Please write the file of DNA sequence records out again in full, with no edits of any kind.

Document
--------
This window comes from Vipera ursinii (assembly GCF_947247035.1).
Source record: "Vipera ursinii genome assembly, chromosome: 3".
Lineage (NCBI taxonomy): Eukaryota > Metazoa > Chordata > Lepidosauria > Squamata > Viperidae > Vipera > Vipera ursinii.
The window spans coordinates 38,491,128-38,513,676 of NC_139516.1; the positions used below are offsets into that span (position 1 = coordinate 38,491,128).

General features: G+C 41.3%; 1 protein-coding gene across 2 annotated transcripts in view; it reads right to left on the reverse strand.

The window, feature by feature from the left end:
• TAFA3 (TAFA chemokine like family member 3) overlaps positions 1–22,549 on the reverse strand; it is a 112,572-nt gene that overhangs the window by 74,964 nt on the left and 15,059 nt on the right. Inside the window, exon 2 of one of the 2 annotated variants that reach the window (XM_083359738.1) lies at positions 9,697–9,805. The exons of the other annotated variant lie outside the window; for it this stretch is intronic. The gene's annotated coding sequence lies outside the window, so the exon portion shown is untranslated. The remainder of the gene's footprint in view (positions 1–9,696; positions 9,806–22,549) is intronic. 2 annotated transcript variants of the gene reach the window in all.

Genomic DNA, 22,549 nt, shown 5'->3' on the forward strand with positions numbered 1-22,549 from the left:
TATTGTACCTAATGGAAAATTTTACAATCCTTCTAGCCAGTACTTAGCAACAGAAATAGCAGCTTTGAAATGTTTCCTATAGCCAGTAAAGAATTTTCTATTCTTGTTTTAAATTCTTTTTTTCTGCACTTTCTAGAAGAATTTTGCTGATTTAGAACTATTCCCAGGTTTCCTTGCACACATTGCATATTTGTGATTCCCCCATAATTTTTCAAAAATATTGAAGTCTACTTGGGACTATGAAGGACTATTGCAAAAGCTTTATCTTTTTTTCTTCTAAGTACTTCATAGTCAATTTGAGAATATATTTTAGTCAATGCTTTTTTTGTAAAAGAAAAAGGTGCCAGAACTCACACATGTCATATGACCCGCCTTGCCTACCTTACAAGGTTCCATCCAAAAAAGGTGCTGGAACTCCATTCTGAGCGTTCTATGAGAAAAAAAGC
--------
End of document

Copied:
This window comes from Vipera ursinii (assembly GCF_947247035.1).
Source record: "Vipera ursinii genome assembly, chromosome: 3".
Lineage (NCBI taxonomy): Eukaryota > Metazoa > Chordata > Lepidosauria > Squamata > Viperidae > Vipera > Vipera ursinii.
The window spans coordinates 38,491,128-38,513,676 of NC_139516.1; the positions used below are offsets into that span (position 1 = coordinate 38,491,128).

General features: G+C 41.3%; 1 protein-coding gene across 2 annotated transcripts in view; it reads right to left on the reverse strand.

The window, feature by feature from the left end:
• TAFA3 (TAFA chemokine like family member 3) overlaps positions 1–22,549 on the reverse strand; it is a 112,572-nt gene that overhangs the window by 74,964 nt on the left and 15,059 nt on the right. Inside the window, exon 2 of one of the 2 annotated variants that reach the window (XM_083359738.1) lies at positions 9,697–9,805. The exons of the other annotated variant lie outside the window; for it this stretch is intronic. The gene's annotated coding sequence lies outside the window, so the exon portion shown is untranslated. The remainder of the gene's footprint in view (positions 1–9,696; positions 9,806–22,549) is intronic. 2 annotated transcript variants of the gene reach the window in all.

Genomic DNA, 22,549 nt, shown 5'->3' on the forward strand with positions numbered 1-22,549 from the left:
TATTGTACCTAATGGAAAATTTTACAATCCTTCTAGCCAGTACTTAGCAACAGAAATAGCAGCTTTGAAATGTTTCCTATAGCCAGTAAAGAATTTTCTATTCTTGTTTTAAATTCTTTTTTTCTGCACTTTCTAGAAGAATTTTGCTGATTTAGAACTATTCCCAGGTTTCCTTGCACACATTGCATATTTGTGATTCCCCCATAATTTTTCAAAAATATTGAAGTCTACTTGGGACTATGAAGGACTATTGCAAAAGCTTTATCTTTTTTTCTTCTAAGTACTTCATAGTCAATTTGAGAATATATTTTAGTCAATGCTTTTTTTGTAAAAGAAAAAGGTGCCAGAACTCACACATGTCATATGACCCGCCTTGCCTACCTTACAAGGTTCCATCCAAAAAAGGTGCTGGAACTCCATTCTGAGCGTTCTATGAGAAAAAAAGC